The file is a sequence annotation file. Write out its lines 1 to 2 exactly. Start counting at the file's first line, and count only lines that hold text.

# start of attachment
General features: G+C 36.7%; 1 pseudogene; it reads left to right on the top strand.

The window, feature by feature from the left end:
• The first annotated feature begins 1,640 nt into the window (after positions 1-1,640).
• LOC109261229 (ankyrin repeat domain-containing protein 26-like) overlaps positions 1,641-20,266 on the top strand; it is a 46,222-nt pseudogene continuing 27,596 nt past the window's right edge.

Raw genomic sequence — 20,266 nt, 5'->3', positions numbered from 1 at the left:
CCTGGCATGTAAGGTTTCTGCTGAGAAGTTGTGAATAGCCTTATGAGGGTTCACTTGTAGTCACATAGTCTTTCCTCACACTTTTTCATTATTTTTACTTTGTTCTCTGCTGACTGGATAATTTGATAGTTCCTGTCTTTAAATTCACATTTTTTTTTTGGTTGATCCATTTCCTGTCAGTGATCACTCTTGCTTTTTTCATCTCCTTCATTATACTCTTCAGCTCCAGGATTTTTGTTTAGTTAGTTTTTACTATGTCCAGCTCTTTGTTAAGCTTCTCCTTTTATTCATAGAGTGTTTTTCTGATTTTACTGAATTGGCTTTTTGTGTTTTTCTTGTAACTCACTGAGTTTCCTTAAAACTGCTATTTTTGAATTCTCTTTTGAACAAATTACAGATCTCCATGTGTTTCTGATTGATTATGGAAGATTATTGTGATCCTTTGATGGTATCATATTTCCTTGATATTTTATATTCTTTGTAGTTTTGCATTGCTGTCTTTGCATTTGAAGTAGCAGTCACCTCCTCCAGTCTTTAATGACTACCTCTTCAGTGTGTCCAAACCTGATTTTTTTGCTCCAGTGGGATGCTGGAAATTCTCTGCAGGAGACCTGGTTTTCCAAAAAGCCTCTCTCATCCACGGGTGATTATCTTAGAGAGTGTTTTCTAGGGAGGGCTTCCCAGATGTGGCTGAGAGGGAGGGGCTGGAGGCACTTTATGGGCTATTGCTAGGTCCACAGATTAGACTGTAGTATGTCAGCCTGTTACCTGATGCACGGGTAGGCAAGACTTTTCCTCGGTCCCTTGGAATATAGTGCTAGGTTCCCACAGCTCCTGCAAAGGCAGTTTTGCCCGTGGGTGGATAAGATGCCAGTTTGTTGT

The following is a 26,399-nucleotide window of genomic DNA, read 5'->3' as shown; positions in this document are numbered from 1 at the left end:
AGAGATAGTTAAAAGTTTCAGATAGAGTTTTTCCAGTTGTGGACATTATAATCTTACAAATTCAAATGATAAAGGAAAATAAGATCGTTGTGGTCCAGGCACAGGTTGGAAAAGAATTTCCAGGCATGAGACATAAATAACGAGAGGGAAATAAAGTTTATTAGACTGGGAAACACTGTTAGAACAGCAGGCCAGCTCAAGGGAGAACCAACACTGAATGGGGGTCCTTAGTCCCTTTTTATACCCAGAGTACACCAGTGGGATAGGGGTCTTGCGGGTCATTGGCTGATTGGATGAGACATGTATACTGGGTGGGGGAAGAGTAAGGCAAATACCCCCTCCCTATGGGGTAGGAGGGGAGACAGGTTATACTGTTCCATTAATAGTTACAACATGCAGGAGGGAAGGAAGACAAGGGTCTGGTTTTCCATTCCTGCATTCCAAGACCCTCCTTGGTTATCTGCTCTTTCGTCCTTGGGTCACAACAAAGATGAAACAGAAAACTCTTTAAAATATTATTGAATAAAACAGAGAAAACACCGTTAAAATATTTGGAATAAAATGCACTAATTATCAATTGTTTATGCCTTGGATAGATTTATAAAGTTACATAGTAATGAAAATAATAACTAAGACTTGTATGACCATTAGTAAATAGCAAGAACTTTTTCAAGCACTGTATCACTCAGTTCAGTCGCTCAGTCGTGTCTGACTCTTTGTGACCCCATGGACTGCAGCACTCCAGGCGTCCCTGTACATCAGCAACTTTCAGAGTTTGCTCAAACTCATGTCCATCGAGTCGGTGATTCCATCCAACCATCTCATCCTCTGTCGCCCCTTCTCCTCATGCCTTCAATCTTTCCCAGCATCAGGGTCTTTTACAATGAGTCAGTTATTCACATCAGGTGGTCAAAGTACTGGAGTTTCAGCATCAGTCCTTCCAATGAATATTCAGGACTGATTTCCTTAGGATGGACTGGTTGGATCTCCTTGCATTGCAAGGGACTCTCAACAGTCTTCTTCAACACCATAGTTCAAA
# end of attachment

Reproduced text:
General features: G+C 36.7%; 1 pseudogene; it reads left to right on the top strand.

The window, feature by feature from the left end: